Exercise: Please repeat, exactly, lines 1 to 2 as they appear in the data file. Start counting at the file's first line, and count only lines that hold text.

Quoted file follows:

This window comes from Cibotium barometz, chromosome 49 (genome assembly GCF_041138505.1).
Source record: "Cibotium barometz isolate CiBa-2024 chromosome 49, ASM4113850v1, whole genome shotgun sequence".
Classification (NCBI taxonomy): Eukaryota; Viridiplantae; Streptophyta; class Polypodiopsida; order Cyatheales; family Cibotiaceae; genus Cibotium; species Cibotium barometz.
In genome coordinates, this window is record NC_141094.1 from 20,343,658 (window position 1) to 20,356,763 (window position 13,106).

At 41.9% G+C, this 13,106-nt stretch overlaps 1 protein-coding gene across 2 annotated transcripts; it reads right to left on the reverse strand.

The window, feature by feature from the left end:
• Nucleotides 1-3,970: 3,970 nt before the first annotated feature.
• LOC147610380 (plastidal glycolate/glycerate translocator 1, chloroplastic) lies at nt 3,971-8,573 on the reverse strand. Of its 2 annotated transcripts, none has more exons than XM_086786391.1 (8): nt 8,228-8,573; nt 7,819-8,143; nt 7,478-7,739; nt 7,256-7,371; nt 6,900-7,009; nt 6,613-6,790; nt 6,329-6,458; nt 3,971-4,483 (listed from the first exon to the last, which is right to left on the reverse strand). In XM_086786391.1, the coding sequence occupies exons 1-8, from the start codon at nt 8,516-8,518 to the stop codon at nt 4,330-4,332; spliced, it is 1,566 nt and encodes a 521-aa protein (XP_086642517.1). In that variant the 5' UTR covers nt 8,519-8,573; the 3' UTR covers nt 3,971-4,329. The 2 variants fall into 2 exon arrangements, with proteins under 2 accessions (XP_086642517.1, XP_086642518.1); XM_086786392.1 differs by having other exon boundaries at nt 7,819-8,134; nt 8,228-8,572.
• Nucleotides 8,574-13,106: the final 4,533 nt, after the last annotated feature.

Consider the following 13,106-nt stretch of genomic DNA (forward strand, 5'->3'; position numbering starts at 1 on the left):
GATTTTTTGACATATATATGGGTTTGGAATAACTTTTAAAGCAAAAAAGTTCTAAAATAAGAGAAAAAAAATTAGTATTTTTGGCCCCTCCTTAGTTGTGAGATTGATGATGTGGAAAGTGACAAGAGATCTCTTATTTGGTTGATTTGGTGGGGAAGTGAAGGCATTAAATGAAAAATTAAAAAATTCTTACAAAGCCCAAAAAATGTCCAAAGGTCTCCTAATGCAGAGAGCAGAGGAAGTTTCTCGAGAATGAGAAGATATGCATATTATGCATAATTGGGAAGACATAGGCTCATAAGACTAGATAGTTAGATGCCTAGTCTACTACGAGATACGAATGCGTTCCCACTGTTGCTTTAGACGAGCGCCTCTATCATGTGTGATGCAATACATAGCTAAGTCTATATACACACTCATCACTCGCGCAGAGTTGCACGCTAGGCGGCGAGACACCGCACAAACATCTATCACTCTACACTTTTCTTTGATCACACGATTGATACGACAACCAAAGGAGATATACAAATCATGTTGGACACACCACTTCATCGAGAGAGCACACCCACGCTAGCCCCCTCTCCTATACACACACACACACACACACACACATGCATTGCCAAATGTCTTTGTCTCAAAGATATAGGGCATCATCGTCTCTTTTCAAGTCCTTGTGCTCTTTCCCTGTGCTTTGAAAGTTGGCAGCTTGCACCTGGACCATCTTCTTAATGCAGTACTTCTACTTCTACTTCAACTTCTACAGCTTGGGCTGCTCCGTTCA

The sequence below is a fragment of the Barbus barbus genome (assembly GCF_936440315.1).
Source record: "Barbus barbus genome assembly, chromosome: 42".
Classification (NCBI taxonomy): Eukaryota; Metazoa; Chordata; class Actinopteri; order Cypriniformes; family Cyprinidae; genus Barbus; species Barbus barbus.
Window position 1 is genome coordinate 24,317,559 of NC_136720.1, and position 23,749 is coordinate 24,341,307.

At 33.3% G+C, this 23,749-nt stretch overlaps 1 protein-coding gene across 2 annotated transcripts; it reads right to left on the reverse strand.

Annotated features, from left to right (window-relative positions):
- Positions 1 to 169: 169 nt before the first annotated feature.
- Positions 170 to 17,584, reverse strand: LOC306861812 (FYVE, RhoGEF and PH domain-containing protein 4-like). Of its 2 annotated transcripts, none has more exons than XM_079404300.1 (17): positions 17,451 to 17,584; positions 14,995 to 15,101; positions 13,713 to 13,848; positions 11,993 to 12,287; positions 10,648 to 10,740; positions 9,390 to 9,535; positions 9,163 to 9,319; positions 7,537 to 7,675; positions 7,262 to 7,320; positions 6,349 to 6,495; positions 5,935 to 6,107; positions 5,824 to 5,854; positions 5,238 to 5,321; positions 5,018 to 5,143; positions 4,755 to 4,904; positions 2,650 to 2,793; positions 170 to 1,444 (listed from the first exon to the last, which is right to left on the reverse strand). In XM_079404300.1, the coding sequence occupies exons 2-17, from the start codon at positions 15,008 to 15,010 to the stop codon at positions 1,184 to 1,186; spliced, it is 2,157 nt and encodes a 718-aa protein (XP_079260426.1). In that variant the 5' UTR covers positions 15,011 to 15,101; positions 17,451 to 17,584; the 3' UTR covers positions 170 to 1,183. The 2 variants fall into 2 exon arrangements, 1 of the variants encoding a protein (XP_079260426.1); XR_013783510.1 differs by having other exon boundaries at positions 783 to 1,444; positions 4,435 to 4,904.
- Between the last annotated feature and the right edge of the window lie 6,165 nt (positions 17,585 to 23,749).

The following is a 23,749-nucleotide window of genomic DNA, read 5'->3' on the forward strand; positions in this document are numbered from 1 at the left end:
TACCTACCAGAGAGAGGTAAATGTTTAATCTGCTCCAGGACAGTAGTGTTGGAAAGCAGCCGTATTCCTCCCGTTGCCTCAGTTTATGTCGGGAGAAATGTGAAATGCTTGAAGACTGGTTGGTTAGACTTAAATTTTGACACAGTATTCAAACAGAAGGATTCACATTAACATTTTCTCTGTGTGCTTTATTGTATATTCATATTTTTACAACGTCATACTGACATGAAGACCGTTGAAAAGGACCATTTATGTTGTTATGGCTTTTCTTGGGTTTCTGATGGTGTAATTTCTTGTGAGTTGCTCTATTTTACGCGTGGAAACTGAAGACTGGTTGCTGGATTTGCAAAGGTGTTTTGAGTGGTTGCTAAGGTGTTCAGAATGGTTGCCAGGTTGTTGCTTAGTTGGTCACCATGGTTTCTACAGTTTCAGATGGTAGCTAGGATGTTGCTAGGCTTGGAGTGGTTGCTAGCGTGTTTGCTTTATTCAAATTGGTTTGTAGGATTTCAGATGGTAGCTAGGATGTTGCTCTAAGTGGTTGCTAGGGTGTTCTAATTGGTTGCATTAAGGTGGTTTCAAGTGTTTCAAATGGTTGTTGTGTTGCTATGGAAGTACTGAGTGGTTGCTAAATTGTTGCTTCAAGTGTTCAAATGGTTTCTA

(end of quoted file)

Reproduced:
This window comes from Cibotium barometz, chromosome 49 (genome assembly GCF_041138505.1).
Source record: "Cibotium barometz isolate CiBa-2024 chromosome 49, ASM4113850v1, whole genome shotgun sequence".